We cannot be so sure! Same thing can be said of any teacher or tradition based on our personal perspectives and interpretations of the Buddha's teachings. But I don't think it's productive to give negative comments about the practice of another well-established teacher or tradition.

ignobleone
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Re: Disagreeing with Leigh Brasington

Post by ignobleone » Sat Nov 03, 2012 4:52 am

SamKR wrote:
ignobleone wrote:He doesn't practice rightly since he doesn't follow the Buddha's instruction. He also missed some other clues in suttas. It's because he doesn't believe the instruction is quite well preserved (sutta is incomplete), thus he established his own subjective measure.
So, to have practiced rightly we should first believe that suttas are well preserved and complete?
This question only shows no Buddhist faith. Read this thread from the beginning and you will find the answer. I'm tired to repeat it again and again.
ignobleone wrote:He doesn't practice rightly since he doesn't follow the Buddha's instruction. He also missed some other clues in suttas.
We cannot be so sure! Same thing can be said of any teacher or tradition based on our personal perspectives and interpretations of the Buddha's teachings. But I don't think it's productive to give negative comments about the practice of another well-established teacher or tradition.
The sutta doesn't need more interpretation, it's already clear by itself.

Some westerners have no Buddhist faith, yet they learn Buddhism. No faith, they only have doubts. Some are even very stubborn they doubt the obvious. The Dalai Lama has nailed it, "homeless inside yourself".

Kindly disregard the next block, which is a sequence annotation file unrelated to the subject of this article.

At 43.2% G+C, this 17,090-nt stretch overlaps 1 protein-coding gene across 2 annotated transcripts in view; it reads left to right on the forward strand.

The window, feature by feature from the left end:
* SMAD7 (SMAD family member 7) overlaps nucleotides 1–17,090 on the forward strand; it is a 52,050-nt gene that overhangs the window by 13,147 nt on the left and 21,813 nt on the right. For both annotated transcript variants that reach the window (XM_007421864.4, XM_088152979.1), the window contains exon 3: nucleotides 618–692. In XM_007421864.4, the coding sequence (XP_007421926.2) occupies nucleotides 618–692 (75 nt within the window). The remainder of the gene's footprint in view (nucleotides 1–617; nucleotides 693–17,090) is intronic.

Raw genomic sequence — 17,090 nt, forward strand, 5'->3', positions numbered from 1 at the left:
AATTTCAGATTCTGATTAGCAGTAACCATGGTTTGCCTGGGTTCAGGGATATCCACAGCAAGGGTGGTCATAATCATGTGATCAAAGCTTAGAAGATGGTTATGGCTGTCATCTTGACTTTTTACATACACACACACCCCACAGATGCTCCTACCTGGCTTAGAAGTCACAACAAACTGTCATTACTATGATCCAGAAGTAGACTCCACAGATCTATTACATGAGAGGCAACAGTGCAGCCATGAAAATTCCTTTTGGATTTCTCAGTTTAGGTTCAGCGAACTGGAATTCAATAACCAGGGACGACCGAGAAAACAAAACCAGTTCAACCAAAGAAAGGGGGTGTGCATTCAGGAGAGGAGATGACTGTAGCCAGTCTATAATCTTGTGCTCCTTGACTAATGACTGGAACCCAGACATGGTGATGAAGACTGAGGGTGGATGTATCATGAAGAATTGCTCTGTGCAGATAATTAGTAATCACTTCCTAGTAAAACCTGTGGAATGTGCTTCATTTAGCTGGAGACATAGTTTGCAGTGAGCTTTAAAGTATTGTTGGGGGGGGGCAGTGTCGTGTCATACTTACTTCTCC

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ground
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Re: Disagreeing with Leigh Brasington

Post by ground » Sat Nov 03, 2012 5:19 am

ignobleone wrote:This question only shows no Buddhist faith.
What was your religion before you converted to Buddhism? :sage:

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tiltbillings
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Re: Disagreeing with Leigh Brasington

Post by tiltbillings » Sat Nov 03, 2012 5:40 am

ignobleone wrote:
SamKR wrote:
ignobleone wrote:He doesn't practice rightly since he doesn't follow the Buddha's instruction. He also missed some other clues in suttas. It's because he doesn't believe the instruction is quite well preserved (sutta is incomplete), thus he established his own subjective measure.
So, to have practiced rightly we should first believe that suttas are well preserved and complete?
This question only shows no Buddhist faith.
That is your opinion, your belief, but you do not know what is in the heart of others.
>> Do you see a man wise [enlightened/ariya] in his own eyes? There is more hope for a fool than for him.<< -- Proverbs 26:12

This being is bound to samsara, kamma is his means for going beyond. -- SN I, 38.

“Of course it is happening inside your head, Harry, but why on earth should that mean that it is not real?” HPatDH p.723

ignobleone
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Re: Disagreeing with Leigh Brasington

Post by ignobleone » Sat Nov 03, 2012 5:48 pm

ground wrote:What was your religion before you converted to Buddhism? :sage:
I've been a Buddhist since I was eleven. Prior to that, as a kid I had no believe system.

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tiltbillings
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Re: Disagreeing with Leigh Brasington

Post by tiltbillings » Sat Nov 03, 2012 9:37 pm

The point has been made and it serves no further purpose to impugn the faith of others. The thread is now locked.
>> Do you see a man wise [enlightened/ariya] in his own eyes? There is more hope for a fool than for him.<< -- Proverbs 26:12

This being is bound to samsara, kamma is his means for going beyond. -- SN I, 38.

“Of course it is happening inside your head, Harry, but why on earth should that mean that it is not real?” HPatDH p.723